Inquiring minds are looking the NYTimes article on the glory that was Japan past. A store owner laments:
Like many members of Japan’s middle class, Masato Y. enjoyed a level of affluence two decades ago that was the envy of the world. Masato, a small-business owner, bought a $500,000 condominium, vacationed in Hawaii and drove a late-model Mercedes.
But his living standards slowly crumbled along with Japan’s overall economy. First, he was forced to reduce trips abroad and then eliminate them. Then he traded the Mercedes for a cheaper domestic model. Last year, he sold his condo — for a third of what he paid for it, and for less than what he still owed on the mortgage he took out 17 years ago.
There is so much in common between both Japan and the US…bubbles bursting, easy money, low interest rates, lots of regulations:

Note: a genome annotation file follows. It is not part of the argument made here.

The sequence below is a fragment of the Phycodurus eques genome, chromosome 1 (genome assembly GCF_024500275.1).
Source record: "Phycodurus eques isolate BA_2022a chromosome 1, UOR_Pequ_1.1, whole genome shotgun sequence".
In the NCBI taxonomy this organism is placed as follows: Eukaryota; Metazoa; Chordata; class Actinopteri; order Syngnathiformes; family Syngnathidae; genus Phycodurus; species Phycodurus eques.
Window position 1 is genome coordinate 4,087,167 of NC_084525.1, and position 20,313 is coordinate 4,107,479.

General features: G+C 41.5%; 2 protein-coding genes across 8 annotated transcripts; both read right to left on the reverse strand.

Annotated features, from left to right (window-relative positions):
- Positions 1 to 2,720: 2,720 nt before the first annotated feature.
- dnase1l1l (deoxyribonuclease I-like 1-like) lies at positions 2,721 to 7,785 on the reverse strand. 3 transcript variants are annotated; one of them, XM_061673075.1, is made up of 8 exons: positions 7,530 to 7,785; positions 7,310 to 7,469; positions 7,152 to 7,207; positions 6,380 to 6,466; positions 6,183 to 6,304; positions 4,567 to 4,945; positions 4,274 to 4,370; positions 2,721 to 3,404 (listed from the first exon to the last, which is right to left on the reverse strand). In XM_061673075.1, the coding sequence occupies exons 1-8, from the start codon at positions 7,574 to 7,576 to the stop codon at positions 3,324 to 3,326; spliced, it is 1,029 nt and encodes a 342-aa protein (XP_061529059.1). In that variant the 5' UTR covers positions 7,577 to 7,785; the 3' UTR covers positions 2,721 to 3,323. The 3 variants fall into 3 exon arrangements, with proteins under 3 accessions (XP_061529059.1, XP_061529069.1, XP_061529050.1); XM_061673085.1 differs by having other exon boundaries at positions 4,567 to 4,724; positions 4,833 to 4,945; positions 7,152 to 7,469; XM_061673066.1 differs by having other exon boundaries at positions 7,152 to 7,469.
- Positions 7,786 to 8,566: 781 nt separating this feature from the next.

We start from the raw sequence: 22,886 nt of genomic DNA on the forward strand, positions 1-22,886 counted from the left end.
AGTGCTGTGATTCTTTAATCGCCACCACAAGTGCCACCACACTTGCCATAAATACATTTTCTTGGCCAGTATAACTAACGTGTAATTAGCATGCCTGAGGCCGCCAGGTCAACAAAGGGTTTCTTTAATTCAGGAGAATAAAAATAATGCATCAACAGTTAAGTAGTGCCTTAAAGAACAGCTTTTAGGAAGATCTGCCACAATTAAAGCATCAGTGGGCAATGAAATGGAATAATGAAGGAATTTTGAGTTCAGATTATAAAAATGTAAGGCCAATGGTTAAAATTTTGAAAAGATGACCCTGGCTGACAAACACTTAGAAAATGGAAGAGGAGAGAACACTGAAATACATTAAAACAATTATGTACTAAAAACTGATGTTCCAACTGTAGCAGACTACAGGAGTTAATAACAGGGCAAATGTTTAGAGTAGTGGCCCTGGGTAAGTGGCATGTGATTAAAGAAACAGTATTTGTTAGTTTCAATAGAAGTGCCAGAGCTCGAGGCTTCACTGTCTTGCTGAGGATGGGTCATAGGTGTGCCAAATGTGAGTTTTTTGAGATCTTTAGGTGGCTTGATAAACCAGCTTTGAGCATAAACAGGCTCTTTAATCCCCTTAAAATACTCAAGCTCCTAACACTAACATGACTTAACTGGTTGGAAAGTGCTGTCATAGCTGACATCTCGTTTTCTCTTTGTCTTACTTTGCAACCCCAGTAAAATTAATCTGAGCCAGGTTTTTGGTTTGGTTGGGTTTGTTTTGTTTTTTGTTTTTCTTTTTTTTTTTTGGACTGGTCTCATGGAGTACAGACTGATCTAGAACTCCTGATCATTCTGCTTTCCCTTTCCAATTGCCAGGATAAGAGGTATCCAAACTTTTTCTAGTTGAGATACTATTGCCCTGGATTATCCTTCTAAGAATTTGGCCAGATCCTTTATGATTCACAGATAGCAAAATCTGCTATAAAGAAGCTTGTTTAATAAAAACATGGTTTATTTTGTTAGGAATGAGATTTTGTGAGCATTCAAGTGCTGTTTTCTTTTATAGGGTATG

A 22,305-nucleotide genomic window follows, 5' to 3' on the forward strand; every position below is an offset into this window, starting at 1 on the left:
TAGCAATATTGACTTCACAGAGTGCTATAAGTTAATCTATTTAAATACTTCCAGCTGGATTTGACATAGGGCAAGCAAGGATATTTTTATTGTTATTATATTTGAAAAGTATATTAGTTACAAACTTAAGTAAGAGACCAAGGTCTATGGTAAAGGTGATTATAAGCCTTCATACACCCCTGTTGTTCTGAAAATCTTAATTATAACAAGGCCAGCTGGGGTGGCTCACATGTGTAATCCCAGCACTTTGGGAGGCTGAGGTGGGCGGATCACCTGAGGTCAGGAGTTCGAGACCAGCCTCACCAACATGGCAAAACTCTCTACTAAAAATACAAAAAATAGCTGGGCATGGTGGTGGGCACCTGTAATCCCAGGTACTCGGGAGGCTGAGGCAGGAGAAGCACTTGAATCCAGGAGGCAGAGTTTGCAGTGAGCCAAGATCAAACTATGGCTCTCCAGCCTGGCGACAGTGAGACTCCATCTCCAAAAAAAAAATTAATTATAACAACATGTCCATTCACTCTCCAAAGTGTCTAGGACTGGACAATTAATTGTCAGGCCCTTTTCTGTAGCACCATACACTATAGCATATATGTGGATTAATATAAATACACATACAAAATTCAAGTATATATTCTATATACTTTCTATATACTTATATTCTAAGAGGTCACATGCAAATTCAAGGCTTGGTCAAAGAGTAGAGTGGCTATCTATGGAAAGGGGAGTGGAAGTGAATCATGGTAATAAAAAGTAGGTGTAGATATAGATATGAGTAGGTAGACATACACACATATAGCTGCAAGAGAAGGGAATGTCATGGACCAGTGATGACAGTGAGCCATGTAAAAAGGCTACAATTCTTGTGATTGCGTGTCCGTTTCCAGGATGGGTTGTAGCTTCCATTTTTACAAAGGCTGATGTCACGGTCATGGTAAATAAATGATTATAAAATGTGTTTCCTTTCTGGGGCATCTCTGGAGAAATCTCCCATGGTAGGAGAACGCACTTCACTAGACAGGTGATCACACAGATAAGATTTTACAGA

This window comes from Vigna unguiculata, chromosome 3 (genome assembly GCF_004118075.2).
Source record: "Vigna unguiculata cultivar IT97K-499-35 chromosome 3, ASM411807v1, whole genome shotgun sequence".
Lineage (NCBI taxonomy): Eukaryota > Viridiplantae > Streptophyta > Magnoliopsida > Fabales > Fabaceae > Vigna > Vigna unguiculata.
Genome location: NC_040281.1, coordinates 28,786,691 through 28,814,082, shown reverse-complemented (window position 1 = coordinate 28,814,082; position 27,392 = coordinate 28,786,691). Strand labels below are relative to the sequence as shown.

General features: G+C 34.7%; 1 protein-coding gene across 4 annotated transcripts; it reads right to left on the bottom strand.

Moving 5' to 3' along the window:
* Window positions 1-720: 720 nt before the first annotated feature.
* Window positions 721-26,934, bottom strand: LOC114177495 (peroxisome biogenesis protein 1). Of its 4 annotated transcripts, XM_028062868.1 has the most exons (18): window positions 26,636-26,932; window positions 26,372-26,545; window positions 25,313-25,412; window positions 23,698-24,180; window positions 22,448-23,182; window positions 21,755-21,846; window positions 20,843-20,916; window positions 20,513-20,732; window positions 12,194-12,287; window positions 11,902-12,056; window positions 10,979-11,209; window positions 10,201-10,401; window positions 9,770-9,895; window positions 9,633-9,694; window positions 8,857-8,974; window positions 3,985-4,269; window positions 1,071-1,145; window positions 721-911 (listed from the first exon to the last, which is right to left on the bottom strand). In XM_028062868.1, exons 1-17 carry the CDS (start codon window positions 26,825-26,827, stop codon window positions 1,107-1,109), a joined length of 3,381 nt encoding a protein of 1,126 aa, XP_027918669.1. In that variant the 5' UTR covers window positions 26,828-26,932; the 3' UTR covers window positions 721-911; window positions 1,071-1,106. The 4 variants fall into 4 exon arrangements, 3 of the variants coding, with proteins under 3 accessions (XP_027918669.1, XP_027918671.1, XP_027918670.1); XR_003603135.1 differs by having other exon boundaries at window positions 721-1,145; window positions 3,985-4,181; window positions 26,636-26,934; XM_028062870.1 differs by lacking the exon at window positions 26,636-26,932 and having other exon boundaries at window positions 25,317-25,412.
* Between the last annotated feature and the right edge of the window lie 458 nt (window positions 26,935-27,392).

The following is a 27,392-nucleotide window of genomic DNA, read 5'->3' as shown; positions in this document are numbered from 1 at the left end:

Few nations in recent history have seen such a striking reversal of economic fortune as Japan. The original Asian success story, Japan rode one of the great speculative stock and property bubbles of all time in the 1980s to become the first Asian country to challenge the long dominance of the West.
But the bubbles popped in the late 1980s and early 1990s, and Japan fell into a slow but relentless decline that neither enormous budget deficits nor a flood of easy money has reversed. For nearly a generation now, the nation has been trapped in low growth and a corrosive downward spiral of prices, known as deflation, in the process shriveling from an economic Godzilla to little more than an afterthought in the global economy.
Deflation creates an insidious environment where it is always better to wait to purchase an item. It zaps the strength of a nation incredibly quicklyt.
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